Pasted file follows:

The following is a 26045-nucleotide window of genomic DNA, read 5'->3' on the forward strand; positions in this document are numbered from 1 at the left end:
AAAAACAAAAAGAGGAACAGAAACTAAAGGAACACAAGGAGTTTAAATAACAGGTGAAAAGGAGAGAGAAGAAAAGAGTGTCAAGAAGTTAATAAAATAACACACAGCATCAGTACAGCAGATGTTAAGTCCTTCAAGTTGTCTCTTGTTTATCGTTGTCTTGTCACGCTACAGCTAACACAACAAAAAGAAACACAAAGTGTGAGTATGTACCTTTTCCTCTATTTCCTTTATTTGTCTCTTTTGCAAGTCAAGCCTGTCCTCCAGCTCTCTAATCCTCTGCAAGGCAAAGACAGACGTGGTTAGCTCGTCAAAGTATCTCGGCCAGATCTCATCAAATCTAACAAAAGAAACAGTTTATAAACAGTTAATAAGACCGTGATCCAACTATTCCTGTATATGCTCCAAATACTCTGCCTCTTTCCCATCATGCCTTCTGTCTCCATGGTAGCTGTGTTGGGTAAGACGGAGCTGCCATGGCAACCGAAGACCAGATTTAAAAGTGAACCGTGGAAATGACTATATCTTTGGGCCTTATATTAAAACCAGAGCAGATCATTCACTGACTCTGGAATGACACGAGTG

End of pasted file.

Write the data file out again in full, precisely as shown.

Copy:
The following is a 26045-nucleotide window of genomic DNA, read 5'->3' on the forward strand; positions in this document are numbered from 1 at the left end:
AAAAACAAAAAGAGGAACAGAAACTAAAGGAACACAAGGAGTTTAAATAACAGGTGAAAAGGAGAGAGAAGAAAAGAGTGTCAAGAAGTTAATAAAATAACACACAGCATCAGTACAGCAGATGTTAAGTCCTTCAAGTTGTCTCTTGTTTATCGTTGTCTTGTCACGCTACAGCTAACACAACAAAAAGAAACACAAAGTGTGAGTATGTACCTTTTCCTCTATTTCCTTTATTTGTCTCTTTTGCAAGTCAAGCCTGTCCTCCAGCTCTCTAATCCTCTGCAAGGCAAAGACAGACGTGGTTAGCTCGTCAAAGTATCTCGGCCAGATCTCATCAAATCTAACAAAAGAAACAGTTTATAAACAGTTAATAAGACCGTGATCCAACTATTCCTGTATATGCTCCAAATACTCTGCCTCTTTCCCATCATGCCTTCTGTCTCCATGGTAGCTGTGTTGGGTAAGACGGAGCTGCCATGGCAACCGAAGACCAGATTTAAAAGTGAACCGTGGAAATGACTATATCTTTGGGCCTTATATTAAAACCAGAGCAGATCATTCACTGACTCTGGAATGACACGAGTG